Roald Dahl, 1954, by Carl Van Vechten
By DAVID HORSPOOL
Last year the TLS hosted a discussion on the subject of “Overrated and underrated” authors. They are planning to do the same again this year. It’s always easier to think of candidates for the first category than the second. And if you ask me, a prime example is the man in whose name thousands of primary school children are being encouraged to celebrate today: Roald Dahl.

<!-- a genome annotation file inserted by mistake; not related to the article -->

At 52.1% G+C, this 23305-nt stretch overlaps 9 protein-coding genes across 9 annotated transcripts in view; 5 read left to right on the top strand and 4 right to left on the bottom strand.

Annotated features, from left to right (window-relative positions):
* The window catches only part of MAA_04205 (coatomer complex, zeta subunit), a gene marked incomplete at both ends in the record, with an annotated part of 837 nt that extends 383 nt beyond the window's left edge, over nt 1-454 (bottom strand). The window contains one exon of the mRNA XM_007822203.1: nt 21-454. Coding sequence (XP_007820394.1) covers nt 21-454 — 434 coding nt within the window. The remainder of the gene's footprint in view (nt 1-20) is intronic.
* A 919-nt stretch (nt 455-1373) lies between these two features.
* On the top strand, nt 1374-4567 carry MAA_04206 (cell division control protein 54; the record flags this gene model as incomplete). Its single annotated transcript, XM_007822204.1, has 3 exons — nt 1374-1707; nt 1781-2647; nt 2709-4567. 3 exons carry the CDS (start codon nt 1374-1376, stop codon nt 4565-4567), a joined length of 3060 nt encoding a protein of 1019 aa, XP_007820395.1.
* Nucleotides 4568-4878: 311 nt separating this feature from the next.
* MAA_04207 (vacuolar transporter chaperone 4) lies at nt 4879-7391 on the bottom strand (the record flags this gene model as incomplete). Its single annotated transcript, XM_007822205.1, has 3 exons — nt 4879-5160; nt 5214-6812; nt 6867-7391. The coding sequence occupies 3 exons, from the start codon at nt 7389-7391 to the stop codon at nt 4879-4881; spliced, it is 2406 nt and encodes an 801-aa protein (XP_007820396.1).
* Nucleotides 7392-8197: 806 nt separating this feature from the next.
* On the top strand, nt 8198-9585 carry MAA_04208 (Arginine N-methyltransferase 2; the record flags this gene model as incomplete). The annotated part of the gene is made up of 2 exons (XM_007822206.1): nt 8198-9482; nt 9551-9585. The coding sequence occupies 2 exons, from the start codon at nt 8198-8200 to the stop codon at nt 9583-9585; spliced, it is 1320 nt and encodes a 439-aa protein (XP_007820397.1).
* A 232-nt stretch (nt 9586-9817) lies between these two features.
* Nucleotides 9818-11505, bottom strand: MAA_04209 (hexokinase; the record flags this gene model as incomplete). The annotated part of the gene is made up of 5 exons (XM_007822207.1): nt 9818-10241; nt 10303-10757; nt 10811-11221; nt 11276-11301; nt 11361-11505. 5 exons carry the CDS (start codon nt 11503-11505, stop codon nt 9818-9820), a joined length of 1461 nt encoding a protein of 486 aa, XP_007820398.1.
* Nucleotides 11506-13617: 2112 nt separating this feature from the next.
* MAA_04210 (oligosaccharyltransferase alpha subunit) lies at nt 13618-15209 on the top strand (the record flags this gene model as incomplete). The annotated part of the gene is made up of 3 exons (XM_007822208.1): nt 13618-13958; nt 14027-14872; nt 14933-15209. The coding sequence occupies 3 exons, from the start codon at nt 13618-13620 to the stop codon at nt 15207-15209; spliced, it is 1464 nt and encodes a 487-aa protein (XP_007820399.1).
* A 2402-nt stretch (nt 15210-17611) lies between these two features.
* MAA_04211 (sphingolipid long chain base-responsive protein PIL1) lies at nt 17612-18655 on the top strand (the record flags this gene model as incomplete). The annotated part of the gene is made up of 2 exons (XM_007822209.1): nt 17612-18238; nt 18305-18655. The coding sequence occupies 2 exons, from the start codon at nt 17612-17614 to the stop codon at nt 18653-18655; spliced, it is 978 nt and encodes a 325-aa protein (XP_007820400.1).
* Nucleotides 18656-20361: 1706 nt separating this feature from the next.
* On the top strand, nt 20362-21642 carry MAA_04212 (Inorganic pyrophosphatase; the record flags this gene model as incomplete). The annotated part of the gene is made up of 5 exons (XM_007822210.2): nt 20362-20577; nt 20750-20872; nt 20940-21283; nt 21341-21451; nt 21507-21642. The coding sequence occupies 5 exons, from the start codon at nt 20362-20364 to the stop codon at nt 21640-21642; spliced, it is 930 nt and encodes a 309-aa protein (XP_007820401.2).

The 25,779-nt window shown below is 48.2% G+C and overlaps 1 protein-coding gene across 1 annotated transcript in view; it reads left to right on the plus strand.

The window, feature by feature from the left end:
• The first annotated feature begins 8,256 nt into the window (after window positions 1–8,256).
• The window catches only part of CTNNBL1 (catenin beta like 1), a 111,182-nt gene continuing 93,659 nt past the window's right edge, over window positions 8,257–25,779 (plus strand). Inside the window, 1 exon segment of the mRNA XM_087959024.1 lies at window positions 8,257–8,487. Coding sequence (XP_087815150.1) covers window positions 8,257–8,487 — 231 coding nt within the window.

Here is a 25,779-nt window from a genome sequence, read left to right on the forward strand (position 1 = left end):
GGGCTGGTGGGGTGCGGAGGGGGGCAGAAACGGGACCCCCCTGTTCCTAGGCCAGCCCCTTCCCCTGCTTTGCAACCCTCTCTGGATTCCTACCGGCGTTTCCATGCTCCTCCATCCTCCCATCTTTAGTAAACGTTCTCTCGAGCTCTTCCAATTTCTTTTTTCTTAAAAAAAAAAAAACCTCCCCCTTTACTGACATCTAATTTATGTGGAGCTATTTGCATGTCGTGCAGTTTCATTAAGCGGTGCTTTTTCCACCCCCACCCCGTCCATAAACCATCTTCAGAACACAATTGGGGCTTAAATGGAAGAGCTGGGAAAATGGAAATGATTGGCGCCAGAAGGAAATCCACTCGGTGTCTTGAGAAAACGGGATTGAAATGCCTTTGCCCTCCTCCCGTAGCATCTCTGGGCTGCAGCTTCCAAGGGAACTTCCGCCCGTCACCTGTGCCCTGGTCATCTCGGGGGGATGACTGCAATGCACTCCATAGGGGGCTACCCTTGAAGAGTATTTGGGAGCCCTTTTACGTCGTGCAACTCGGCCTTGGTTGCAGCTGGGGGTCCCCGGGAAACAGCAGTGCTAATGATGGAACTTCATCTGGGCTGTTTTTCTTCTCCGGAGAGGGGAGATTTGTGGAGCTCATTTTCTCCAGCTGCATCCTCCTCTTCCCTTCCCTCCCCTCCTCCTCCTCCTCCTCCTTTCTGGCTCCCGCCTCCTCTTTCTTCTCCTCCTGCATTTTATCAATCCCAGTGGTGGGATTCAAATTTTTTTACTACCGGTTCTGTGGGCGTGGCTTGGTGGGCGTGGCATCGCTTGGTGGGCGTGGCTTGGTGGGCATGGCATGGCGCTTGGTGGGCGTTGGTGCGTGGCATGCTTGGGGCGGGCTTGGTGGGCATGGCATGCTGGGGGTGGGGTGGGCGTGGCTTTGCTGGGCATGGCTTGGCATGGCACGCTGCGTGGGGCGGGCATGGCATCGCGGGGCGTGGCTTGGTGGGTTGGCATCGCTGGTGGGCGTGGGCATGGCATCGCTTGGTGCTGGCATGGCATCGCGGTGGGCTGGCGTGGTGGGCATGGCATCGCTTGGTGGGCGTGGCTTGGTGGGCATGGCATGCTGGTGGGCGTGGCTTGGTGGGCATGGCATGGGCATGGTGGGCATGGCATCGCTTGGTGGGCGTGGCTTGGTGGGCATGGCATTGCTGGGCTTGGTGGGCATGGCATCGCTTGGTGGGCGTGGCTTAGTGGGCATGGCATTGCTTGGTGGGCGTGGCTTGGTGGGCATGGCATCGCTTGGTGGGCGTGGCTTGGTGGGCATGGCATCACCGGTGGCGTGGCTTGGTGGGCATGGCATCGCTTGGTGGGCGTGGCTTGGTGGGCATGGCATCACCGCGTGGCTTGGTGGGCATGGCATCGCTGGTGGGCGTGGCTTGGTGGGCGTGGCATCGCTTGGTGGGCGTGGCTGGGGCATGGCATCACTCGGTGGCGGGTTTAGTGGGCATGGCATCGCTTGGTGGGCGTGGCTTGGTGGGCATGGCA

Heresy? As a parent of a primary-age schoolchild, I can attest to the enduring popularity of some of Dahl’s best works (in which category I’d place Charlie and the Chocolate Factory, Fantastic Mr Fox and Danny Champion of the World). And you wouldn’t be surprised to learn I’m all in favour of kids reading, not that dressing up as Mike Teavee necessarily qualifies. But two things bug me about Dahl-mania. First, there are other children’s authors, you know -- even “classic” children’s authors (Kenneth Grahame, Clive King, A. A. Milne, Norton Juster, Michael Bond, off the top of this head) who don’t receive a fraction of this attention. Hasn’t Roald Dahl had enough of a boost from Hollywood without having to corral every child in England to read him or dress up as one of his characters? It sometimes feels as if school literacy programmes are part of some sort of Dahl cult, something that I’m sure would have given the author himself much amusement.